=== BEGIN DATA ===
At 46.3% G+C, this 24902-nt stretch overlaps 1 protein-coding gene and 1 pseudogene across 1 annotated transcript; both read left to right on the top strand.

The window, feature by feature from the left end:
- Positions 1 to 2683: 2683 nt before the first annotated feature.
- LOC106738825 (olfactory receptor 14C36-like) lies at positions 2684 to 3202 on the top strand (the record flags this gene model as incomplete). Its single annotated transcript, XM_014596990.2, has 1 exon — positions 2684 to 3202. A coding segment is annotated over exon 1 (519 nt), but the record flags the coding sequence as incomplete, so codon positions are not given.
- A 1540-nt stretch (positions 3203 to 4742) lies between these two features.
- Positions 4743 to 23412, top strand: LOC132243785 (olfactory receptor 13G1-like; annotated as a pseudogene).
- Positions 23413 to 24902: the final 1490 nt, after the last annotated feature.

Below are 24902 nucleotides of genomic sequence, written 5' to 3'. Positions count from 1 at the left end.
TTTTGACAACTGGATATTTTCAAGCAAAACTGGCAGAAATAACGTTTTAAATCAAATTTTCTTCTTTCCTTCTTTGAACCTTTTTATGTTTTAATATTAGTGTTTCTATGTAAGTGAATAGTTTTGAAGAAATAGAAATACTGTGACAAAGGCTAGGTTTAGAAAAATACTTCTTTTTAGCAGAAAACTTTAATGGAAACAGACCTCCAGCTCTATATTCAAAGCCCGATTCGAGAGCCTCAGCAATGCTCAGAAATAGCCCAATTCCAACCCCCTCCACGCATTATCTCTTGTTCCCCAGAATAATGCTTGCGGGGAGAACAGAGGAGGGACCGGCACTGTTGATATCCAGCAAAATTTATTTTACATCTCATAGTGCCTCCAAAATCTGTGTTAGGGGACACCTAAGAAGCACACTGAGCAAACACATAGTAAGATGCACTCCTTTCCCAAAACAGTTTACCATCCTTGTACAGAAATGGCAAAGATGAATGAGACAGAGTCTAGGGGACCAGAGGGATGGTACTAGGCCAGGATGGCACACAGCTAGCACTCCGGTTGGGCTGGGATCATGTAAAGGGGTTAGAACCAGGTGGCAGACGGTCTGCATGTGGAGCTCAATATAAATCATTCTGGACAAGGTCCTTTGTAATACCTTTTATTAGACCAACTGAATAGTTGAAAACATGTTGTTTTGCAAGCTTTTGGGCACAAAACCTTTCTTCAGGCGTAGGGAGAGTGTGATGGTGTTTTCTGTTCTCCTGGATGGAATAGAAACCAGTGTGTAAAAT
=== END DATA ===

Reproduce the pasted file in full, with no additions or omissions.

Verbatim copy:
At 46.3% G+C, this 24902-nt stretch overlaps 1 protein-coding gene and 1 pseudogene across 1 annotated transcript; both read left to right on the top strand.

The window, feature by feature from the left end:
- Positions 1 to 2683: 2683 nt before the first annotated feature.
- LOC106738825 (olfactory receptor 14C36-like) lies at positions 2684 to 3202 on the top strand (the record flags this gene model as incomplete). Its single annotated transcript, XM_014596990.2, has 1 exon — positions 2684 to 3202. A coding segment is annotated over exon 1 (519 nt), but the record flags the coding sequence as incomplete, so codon positions are not given.
- A 1540-nt stretch (positions 3203 to 4742) lies between these two features.
- Positions 4743 to 23412, top strand: LOC132243785 (olfactory receptor 13G1-like; annotated as a pseudogene).
- Positions 23413 to 24902: the final 1490 nt, after the last annotated feature.

Below are 24902 nucleotides of genomic sequence, written 5' to 3'. Positions count from 1 at the left end.
TTTTGACAACTGGATATTTTCAAGCAAAACTGGCAGAAATAACGTTTTAAATCAAATTTTCTTCTTTCCTTCTTTGAACCTTTTTATGTTTTAATATTAGTGTTTCTATGTAAGTGAATAGTTTTGAAGAAATAGAAATACTGTGACAAAGGCTAGGTTTAGAAAAATACTTCTTTTTAGCAGAAAACTTTAATGGAAACAGACCTCCAGCTCTATATTCAAAGCCCGATTCGAGAGCCTCAGCAATGCTCAGAAATAGCCCAATTCCAACCCCCTCCACGCATTATCTCTTGTTCCCCAGAATAATGCTTGCGGGGAGAACAGAGGAGGGACCGGCACTGTTGATATCCAGCAAAATTTATTTTACATCTCATAGTGCCTCCAAAATCTGTGTTAGGGGACACCTAAGAAGCACACTGAGCAAACACATAGTAAGATGCACTCCTTTCCCAAAACAGTTTACCATCCTTGTACAGAAATGGCAAAGATGAATGAGACAGAGTCTAGGGGACCAGAGGGATGGTACTAGGCCAGGATGGCACACAGCTAGCACTCCGGTTGGGCTGGGATCATGTAAAGGGGTTAGAACCAGGTGGCAGACGGTCTGCATGTGGAGCTCAATATAAATCATTCTGGACAAGGTCCTTTGTAATACCTTTTATTAGACCAACTGAATAGTTGAAAACATGTTGTTTTGCAAGCTTTTGGGCACAAAACCTTTCTTCAGGCGTAGGGAGAGTGTGATGGTGTTTTCTGTTCTCCTGGATGGAATAGAAACCAGTGTGTAAAAT